2009 Notre Dame Preview - Offense
Notre Dame WR Golden Tate
Notre Dame WR Golden Tate
Posted May 14, 2009

CollegeFootballNews.com 2009 Preview - Notre Dame Fighting Irish Offense

Notre Dame Fighting Irish

Preview 2009 - Offense

- 2009 CFN Notre Dame Preview | 2009 Notre Dame Offense
- 2009 Notre Dame Defense
2009 Notre Dame Depth Chart
2008 ND Preview | 2007 ND Preview | 2006 ND Preview 

What you need to know: The offense wasn't quite as good as it should've been, considering all the key parts were Charlie Weis recruits, but it was far better than it was in 2007 when it averaged 242 yards and 16.42 points per game. The big key to the improvement was the pass protection that allowed 22 sacks a year after finishing dead last in America in sacks allowed. This year, with everyone coming back, and the one big hole, left tackle, being filled by 2007 starter Paul Duncan, there's no excuse for the attack to not be more consistent and to not be even better. Weis will be handling the play-calling again, and he has a loaded passing game led by QB Jimmy Clausen, who's about to play up to his prep hype after taking his lumps for the last two years. The receiving corps is jaw-dropping good with Golden Tate, Michael Floyd and Duval Kamara a tremendous trio that'll blow up on a regular basis, while tight end Kyle Rudolph will be among the best in America with a little more time. There's experience at running back, but there needs to be far more production after averaging 110 yards per game.

Returning Leaders
Passing: Jimmy Clauson
268-440, 3,172 yds, 25 TD, 17 INT
Rushing: Armondo Allen
134 carries, 585 yds, 3 TD
Receiving: Golden Tate
58 catches, 1,080 yds, 10 TD

Star of the offense: Junior QB Jimmy Clausen
Player who has to step up and become a star: Senior OT Paul Duncan
Unsung star on the rise: Sophomore TE Kyle Rudolph
Best pro prospect: Clausen
Top three all-star candidates: 1) Clausen, 2) WR Golden Tate, 3) WR Michael Floyd
Strength of the offense: Experience, Wide Receiver
Weakness of the offense:
Running Game, Line


Projected Starter Junior Jimmy Clausen, the over-hyped, coming-out-of-a-limo recruit who was going to put Notre Dame over the top finally might do it if he can be more consistent. 42-0 as a high school starter, he was considered by many to be the nation's top recruit with the size, athleticism, and arm to have gone anywhere, but he struggled early on. Killed behind a miserable offensive line and with no receivers to throw to as a true freshman, and trying to get over arm surgery, he threw for just 1,254 yards and seven touchdowns with six interceptions. The 6-3, 217-pounder bulked up, has a stronger arm with more zip on his throws, and he showed an inkling of what he can do when everything is clicking with a 22-of-26, 401-yard, five touchdown day against Hawaii in the Hawaii Bowl after coming off a disastrous 11-of-22, 41-yard, two touchdown performance against USC. On the year he completed 61% of his throws for 3,172 yards and 25 touchdowns, but he threw 17 interceptions with two or more in eight games. He had a terrific spring overall and appears to have a far better command of the attack. With NFL skills and two years of experience, now is the time to live up to the potential. His brothers Rick and Casey were starters at Tennessee.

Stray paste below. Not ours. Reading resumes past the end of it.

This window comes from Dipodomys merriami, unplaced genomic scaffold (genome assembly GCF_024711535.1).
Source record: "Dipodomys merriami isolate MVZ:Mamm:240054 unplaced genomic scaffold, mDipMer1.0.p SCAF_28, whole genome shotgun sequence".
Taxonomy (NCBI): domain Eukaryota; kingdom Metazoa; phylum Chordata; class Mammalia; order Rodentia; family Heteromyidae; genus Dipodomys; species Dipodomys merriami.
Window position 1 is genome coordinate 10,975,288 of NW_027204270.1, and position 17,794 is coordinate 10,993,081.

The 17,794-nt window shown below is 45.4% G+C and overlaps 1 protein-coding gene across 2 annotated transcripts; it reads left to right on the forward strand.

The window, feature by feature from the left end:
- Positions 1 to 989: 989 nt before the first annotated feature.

Projected Top Reserves: If Jimmy Clausen wasn't the franchise, Dayne Crist would be given a longer look for the starting job. The 6-4, 233-pound sophomore looked the part this offseason with a big-time arm that can make all the throws and better running skills than Clausen (who's one of Crist's best friends since they were kids). While he didn't play last year, he appears ready to step in if needed and the coaching staff would love it if he gave Clausen more of a push.

Yes, sophomore walk-on Nate Montana is the son of you-know-who. Mostly a scout teamer, the 6-4, 200-pounder is bigger than his dad and has a live, accurate arm. However, if he's playing this year, it's either a blowout or disaster has struck.

Watch Out For ... Crist to worked into the fold. There's no real battle for the No. 1 spot, it's Clausen's, but the second there's a chance, the sophomore will be on the field getting some work in. He really is that good and that promising.
Clausen. It probably would've been smarter overall for Clausen to have redshirted as a true freshman rather than play hurt, but the lumps he took should pay off now that he's a two-year starter. Remember, Brady Quinn didn't make the leap into superstardom until his junior year.
Running. Forget about much of a threat out of the backfield. Clausen isn't a statue, but linebackers aren't going to have to deal with the option of a running quarterback.